an appeal. Consequently, Lindiwe’s appeal was premature and was
not, therefore, properly before the Labour Court. On that
alone it should have been struck off the roll.

Although the conclusion I have reached in respect of the first
issue in this appeal effectively disposes of the appeal, I will
consider the second issue, which is whether it was competent and
proper for the Labour Court to determine Lindiwe’s appeal which
should have been determined by the appeals committee. There is no
doubt in my mind that it was not.

In determining the appeal which should have been determined by the
appeals committee, the learned Senior President of the Labour
relied upon what McNALLY JA said in Dalny Mine v Banda
1999 (1) ZLR 220 (S). At 221 B-F the learned JUDGE OF APPEAL

“As a general rule it seems to me undesirable that labour relations
matters should be decided on the basis of procedural irregularities.

By this, I do not mean that such irregularities should be ignored.
I mean that the procedural irregularities should be put right.
can be done in one of two ways:

  1. by
    remitting the matter for hearing de novo and in a
    procedurally correct manner;

(b) by the Tribunal hearing the evidence de novo.

In regard to the first of these alternatives, this Court has
previously said that:

‘The Tribunal is not given a discretion whether to remit or not.
Once it decides that the proceedings were fatally irregular,
and that
it cannot come to a conclusion on the merits, it has no choice but to

See Air Zimbabwe Corp v Mlambo 1997 (1) ZLR 220 (S) at 223F,
and s 101(8) of the Act.

In regard to the second alternative, I draw attention to the words
in the above extract: ‘and that it cannot come to a conclusion
the merits’. There used to be many cases in which the record of
evidence was so scanty that it was virtually impossible to
come to a
conclusion on the record. I commented on this in Sirdar’s
Manufacturers (Pvt) Ltd v Chinya
1995 (1) ZLR 368 (S) at 370F et
. I noted there that the Tribunal has the power to hear
evidence in terms of s 106(6) of the Act as amended (now s 90(6)
of Chapter 28:01). See also s 18(1) of SI 30
of 1993. It may also be pointed out that in terms of s 97(4)
(a) and (b) of the Act,
the Tribunal has a choice (to be exercised,
of course, judicially) either to ‘proceed with the appeal by way of
a hearing’ or
to ‘decide the appeal on the record’.”

However, the facts of that case were very different from the facts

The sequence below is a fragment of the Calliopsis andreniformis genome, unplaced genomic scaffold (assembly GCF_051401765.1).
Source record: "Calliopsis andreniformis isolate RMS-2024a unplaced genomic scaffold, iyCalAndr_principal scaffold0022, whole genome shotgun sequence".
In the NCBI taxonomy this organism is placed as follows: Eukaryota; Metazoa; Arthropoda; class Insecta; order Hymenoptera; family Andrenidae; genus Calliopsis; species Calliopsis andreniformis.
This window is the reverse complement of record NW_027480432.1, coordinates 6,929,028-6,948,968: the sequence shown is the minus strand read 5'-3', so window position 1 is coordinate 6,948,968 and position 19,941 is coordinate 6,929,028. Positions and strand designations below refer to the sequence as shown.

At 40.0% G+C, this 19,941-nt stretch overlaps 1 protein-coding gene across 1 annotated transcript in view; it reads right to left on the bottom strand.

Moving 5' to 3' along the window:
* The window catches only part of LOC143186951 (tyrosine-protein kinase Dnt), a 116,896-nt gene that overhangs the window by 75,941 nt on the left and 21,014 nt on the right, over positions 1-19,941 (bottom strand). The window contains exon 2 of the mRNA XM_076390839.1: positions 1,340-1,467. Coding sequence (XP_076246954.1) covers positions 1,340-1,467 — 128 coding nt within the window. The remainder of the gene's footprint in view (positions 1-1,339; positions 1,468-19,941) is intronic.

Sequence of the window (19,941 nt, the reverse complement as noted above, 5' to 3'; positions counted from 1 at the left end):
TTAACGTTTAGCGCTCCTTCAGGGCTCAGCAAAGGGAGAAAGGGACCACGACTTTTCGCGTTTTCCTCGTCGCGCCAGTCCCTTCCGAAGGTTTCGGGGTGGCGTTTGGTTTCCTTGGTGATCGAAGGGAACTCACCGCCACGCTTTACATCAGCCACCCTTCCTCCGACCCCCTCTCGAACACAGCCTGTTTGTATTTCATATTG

of the present case. The facts were summarised by McNALLY JA
at 220F-221B as follows:

“The facts are, briefly, that Banda was suspended from his job as a
cardex clerk at the mine on 16 December 1992. At a hearing
previous day he had been found guilty of ‘failure to follow
established procedures’. He appealed, in terms of the relevant
Code of Conduct (SI 165 of 1992), to the Mine Manager. The
Mine Manager dismissed him on 30 December 1992, having offered
an alternative of demotion which was refused.

Banda then appealed, in terms of Part D, s 3(e) of the
Code, to the labour relations authorities, and his appeal was heard
and dismissed by a senior labour relations officer on 1 February
1993. He then appealed to the Labour Relations Tribunal (the
Tribunal). His hearing in that forum extended from 30 November
1995 to 5 November 1996, 20 February 1997 and 7 May

The decision of the Tribunal was based on three procedural points
taken by the Tribunal mero motu and in limine.
Because it found fatal procedural defects in the procedure, the
Tribunal ‘considered it proper to uphold the appellant’s
appeal without going into the merits’. Accordingly,
it ordered his reinstatement with an alternative of damages.”

In my view, it is clear from the above facts that there is at least
one fundamental difference between Banda’s case supra
and the present case. The difference is that whereas in Banda’s
case supra Banda’s appeals to the Mine Manager and the
senior labour relations officer were dismissed, and therefore
determined, Lindiwe’s
appeal to the appeals committee was never
determined by that committee. Banda’s appeal to the Tribunal was,
therefore, properly
before the Tribunal, whereas Lindiwe’s appeal
to the Labour Court was not properly before that court, and should
not have been
heard. What McNALLY JA said in Banda’s
case supra does not, therefore, apply to the present case.

It seems to me that instead of appealing against a non-existent
determination of the appeals committee Lindiwe should have sought
court order compelling the appeals committee to determine her appeal.
This she can still do, because the appeals committee has
not yet
determined her appeal.

The appeal before this Court must, therefore, succeed. However,
as far as the costs in the court a quo and in this Court
are concerned, in view of the fact that Lindiwe was represented by
the Legal Aid Directorate, there will be no
order as to costs.

In the circumstances, the following order is made –

  1. The appeal is allowed with no order as to costs.

  1. The order of the court a quo is set aside, and the
    following is substituted –

“The matter is struck off the roll, with no order as to costs.”


GWAUNZA  JA: I agree.

Kantor & Immerman, appellant's legal practitioners

Legal Aid Directorate, respondent's legal practitioners